“We face decisions for projects every day, but it’s how you navigate those decisions that helps ultimately deliver the project successfully,” he says. “We take great pride in our relationships we establish with our customers.”
Government work can mean repeat work, he says. While you can lose a project, if you have an established work record and you’re competitive, you can still be considered over another firm. This strong ethic lends itself to repeat work with customers who like to see Kanta on their projects.
“We’re technically good and we often get the job done ahead of time,” Kapadia says. “We sit down with customers and tell them there’s a better way to do things. We evaluate using means and methods, and provide value engineering. We’re technical experts, saving customers labour and time, with a more efficient way to approach something.”
Kapadia says Kanta has offered literally thousands of hours of labour and savings to its customers, both private and public, over the years, on numerous projects.
“If a company helps them achieve that kind of savings, they love that. We try to provide value engineering where and when we can, and our customers appreciate that a lot.”
Operating in New York City isn’t easy, however, and the highly competitive landscape found in NYC comes with many challenges with market and real estate, and the high cost of doing business in NYC.
“In the past five to seven years, the insurance industry has also become lopsided and dangerously expensive, almost prohibitively so,” he says, with many contractors finding it impossible to work there because of labour laws that impose total liability on construction employers when employees are injured.
The Scaffolding Law is a frustration across the board for companies working within the city, he says, and one they’re eager to amend, though changes are slow to come.
“We’ll continue to focus on safety and working and growing, but a lot of contractors find it difficult.”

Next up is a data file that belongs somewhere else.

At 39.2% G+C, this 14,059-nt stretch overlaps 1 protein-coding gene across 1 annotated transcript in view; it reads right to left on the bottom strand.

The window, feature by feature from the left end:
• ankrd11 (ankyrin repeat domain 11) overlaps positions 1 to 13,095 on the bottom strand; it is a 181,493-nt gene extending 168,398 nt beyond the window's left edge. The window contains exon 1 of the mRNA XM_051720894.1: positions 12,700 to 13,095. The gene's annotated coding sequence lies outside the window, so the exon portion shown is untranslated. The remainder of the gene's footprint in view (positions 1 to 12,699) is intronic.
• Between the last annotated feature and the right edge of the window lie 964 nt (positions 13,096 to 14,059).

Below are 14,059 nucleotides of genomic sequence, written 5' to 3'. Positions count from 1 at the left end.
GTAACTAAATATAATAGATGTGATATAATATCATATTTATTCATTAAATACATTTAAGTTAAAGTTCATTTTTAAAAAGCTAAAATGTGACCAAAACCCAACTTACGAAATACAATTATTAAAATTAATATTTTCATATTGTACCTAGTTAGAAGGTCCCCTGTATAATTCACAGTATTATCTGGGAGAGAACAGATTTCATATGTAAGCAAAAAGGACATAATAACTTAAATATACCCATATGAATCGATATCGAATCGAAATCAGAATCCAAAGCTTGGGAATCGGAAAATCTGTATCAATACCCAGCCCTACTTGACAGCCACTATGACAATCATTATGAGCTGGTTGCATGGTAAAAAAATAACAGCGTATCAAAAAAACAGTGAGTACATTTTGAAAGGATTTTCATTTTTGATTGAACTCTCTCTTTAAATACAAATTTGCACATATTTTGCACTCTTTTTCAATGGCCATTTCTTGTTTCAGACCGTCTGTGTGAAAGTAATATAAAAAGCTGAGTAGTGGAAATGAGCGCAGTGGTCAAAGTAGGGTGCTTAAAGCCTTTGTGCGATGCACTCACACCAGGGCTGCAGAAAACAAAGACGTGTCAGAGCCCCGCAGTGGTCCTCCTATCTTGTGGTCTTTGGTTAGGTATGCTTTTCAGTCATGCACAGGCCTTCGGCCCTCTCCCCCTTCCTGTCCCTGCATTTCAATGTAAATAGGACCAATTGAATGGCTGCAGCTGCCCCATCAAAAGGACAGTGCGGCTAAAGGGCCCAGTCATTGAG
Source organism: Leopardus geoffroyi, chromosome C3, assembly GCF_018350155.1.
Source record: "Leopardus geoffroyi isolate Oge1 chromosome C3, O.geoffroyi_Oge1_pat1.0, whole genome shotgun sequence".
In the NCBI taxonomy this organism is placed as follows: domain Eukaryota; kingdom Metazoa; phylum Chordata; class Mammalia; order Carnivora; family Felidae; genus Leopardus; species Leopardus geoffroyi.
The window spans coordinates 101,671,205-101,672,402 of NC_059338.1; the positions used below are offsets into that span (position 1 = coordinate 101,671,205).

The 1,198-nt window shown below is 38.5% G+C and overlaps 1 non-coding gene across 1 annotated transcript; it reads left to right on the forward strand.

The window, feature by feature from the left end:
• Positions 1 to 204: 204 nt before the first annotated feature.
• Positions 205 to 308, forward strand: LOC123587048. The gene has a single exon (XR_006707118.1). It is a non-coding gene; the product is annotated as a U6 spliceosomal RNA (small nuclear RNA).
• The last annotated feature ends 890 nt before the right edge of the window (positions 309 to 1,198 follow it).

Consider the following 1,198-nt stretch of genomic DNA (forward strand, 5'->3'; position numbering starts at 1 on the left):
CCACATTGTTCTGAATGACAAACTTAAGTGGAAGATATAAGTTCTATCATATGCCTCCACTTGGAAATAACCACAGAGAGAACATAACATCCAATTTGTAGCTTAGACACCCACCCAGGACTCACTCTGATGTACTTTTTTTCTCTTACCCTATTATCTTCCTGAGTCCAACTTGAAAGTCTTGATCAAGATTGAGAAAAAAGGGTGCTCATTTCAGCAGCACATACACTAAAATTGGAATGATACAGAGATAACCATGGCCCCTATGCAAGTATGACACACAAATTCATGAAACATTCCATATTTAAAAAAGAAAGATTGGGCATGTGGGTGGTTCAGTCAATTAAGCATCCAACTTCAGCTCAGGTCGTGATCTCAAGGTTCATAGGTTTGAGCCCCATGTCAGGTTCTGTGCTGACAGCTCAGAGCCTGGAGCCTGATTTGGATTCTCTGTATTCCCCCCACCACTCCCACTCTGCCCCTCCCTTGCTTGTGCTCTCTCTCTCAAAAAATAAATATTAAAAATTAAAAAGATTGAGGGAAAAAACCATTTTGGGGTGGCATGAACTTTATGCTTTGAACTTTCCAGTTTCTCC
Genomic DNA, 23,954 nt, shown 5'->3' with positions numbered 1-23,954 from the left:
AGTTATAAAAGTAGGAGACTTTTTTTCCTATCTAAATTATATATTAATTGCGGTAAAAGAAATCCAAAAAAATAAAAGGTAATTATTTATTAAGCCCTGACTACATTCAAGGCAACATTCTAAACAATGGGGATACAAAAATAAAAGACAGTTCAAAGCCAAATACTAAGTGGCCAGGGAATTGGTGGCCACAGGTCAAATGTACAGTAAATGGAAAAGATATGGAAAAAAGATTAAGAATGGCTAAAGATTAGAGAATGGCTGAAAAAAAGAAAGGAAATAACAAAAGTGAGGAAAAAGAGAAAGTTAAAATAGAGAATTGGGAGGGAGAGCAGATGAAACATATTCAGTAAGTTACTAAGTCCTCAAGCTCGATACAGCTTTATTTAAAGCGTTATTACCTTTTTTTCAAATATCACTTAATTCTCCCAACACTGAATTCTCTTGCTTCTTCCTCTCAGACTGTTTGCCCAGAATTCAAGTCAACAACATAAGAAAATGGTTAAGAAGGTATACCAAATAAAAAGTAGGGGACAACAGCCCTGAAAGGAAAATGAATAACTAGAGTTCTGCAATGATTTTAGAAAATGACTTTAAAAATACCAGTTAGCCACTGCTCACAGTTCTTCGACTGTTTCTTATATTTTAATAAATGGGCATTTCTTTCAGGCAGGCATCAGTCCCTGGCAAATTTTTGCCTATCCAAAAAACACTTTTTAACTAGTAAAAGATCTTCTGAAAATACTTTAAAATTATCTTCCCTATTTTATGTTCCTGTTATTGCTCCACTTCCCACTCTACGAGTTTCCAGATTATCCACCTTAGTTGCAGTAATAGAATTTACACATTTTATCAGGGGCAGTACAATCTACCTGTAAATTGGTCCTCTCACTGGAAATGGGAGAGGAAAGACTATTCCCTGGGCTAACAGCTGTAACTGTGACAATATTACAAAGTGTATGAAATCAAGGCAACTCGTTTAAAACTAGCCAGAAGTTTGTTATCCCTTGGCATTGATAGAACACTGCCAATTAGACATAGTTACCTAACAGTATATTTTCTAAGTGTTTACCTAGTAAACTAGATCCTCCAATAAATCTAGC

Other obstacles faced include the rising cost of labour and materials, environmental concerns, and the unpredictability of weather patterns coupled with climate change that can play havoc with the construction industry. Kapadia says severe weather has a direct impact on any construction projects, resulting in potential loss in productivity, delays and sometimes destruction.
“It’s always a concern, and something we keep our eye on. We work around it, or work it into our overall cost.”
Hurricane Sandy, for instance, caused massive power outages all over the city in 2012, and many public housing developments were severely impacted, losing power for numerous weeks. Kanta worked on the Sandy Recovery program, upgrading electrical infrastructure to help provide security and stability for future storms.
“Those concerns are there and have always been there, but are sharper and more defined now,” he says. “But we still find ways to try to get ahead of the curve, stay busy and stay working.”
When it comes to giving back to the community, Kanta has worked now for several summers with the NYC department of education’s summer youth employment program, partnering students from local high schools interested in engineering or architecture with local companies, including construction.
“Every summer we work with students, getting them involved with the work a little bit. It’s a good way for them to get exposure to the real world,” he says, as many of the students go on to engineering programs. “We give them a little bit of exposure and experience which is an eye-opening experience for them.”
Kapadia says looking ahead to the next ten years, Kanta plans to continue expanding in the public contracting space, with Federal government contracting work as a goal. In the meantime, they will embrace their strengths and continue to make customers and employees their top priority.
“When you come from a place of strength within the family with a tight-knit family enterprise that helps with everything,” he says. “We’re not surrounded by ‘yes men,’ and there’s healthy debate about what needs to be done. At the end of the day we walk away as a family. That’s our organizational structure, and that helps a lot, knowing what your strengths are and expanding on those strengths.”